Why Marco Rubio and his gang are correct — and it has nothing to do with amnesty.
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While the devil will be in the details of drafted legislation, for the principles as they are written I suggest the answer is a resounding “no.” Anyone who would step foot on a “path to citizenship” would do so behind those who had applied through the usual legal process, after paying taxes and fines, and, critically, after enforcement of the border and of rules governing the hiring of illegal aliens have reached a degree of robustness, of “operational control,” well beyond anything this nation has seen before.
As former Colorado Senate Minority Leader Josh Penry (a conservative Republican) put it, “If Rubio’s plan is ‘amnesty’ or a violation of the ‘rule of law,’ then so is plea bargaining a speeding ticket.”
The Obama administration has gutted internal enforcement of immigration laws and moved to enact DREAM Act-like non-enforcement of potential deportation of 1.7 million illegal aliens through executive order. In 2010, representatives of the Immigration and Customs Enforcement Officers union cast a unanimous Vote of No Confidence against ICE Director John Morton due to his “campaigning for immigration reforms aimed at large scale amnesty” and misrepresenting ICE data to make enforcement look stronger than it is. Mr. Morton remains in his job today, with Alabama Senator Jeff Sessions saying that comprehensive immigration reform is impossible unless Morton resigns.
But none of this reduces what should be Republican incentive to pass something along the lines of the Gang’s stated principles. Rather, it should increase GOP motivation: should the gate blocking the path to citizenship never be lifted due to lax border and employer-law enforcement, there will be only Barack Obama and Democrats to blame.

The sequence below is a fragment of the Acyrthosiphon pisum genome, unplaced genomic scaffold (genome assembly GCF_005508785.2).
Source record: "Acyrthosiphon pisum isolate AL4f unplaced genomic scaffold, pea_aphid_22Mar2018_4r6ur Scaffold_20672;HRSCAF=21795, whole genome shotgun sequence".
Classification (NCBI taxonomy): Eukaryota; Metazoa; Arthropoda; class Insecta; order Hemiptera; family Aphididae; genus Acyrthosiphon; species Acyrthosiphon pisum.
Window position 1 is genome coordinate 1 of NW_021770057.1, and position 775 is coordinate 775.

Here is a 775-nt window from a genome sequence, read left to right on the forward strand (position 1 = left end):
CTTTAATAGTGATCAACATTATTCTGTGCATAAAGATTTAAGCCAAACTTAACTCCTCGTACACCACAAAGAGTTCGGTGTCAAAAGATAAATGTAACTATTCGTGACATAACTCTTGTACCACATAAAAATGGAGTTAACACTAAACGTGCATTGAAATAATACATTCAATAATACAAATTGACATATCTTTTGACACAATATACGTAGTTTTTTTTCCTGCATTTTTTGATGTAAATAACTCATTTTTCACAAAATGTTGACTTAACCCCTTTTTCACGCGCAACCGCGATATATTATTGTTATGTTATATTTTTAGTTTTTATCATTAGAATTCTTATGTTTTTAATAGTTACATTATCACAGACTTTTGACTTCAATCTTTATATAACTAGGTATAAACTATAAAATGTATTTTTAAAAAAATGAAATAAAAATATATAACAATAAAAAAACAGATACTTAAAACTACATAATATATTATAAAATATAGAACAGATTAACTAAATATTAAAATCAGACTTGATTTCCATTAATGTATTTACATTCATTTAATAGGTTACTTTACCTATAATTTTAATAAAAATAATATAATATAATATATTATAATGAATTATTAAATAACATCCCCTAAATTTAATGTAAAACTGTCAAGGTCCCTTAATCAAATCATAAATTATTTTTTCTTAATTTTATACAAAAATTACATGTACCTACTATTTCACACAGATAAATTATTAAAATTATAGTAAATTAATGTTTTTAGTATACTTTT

Furthermore, the details of immigration reform (as long as the major precepts of enforcement first are maintained) are irrelevant in comparison to the message that Republican-led reform would send. (It is politically critical that if there is a bill that Republicans can support and that will pass, Republicans rather than Barack Obama are perceived as its champions.)
Republican electoral woes cannot be understood through a narrow lens of any one issue. Rather it is a combination of a few key issues, primarily immigration and gay rights, which create a mental image in the minds of non-whites of all ages and young voters of all backgrounds of a political party rooted in bigotry, in fear of the other, which is to say a political party about which no other information is necessary to make a decision.
It is a sad reversal for the party that ended slavery and forced the civil rights movement down the throats of unwilling Democrats and their KKK henchmen.
Rather than lambast Marco Rubio — a likely serious contender for the 2016 Republican nomination for president along with House Budget Committee Chairman Paul Ryan (R-WI), who conspicuously and quickly offered public support for Rubio’s effort — the Gang of Eight’s framework should be applauded and supported by Republicans who realize that the GOP doesn’t have an immigration problem, it has a perception-of-intolerance problem.
The former would be bad enough, but manageable. The latter, unless soon changed, will catalyze the long-term irrelevance of the Grand Old Party.
A man of faith in a godless age is hitting Americans where it hurts.
Mr. and Mrs. American Spectator Reader, let P.J. O’Rourke talk sense to your kids.
In Britain, defending your property can get you life.
The debacle of this president’s administration is both a cause and a symptom of the decline of American values. Unless Congress impeaches him, that decline will go on unchecked. An eminent jurist surveys the damage and assesses the chances for the recovery of our culture.
It won’t take long for conservatives to scratch this presidential wannabe off their 2008 scorecard.
The American Christmas, like the songs that celebrate it, makes room for everybody under the rainbow. Is that why so many people seem to be hostile to it?
Was the President done in by the economy, or by the politics of the economy?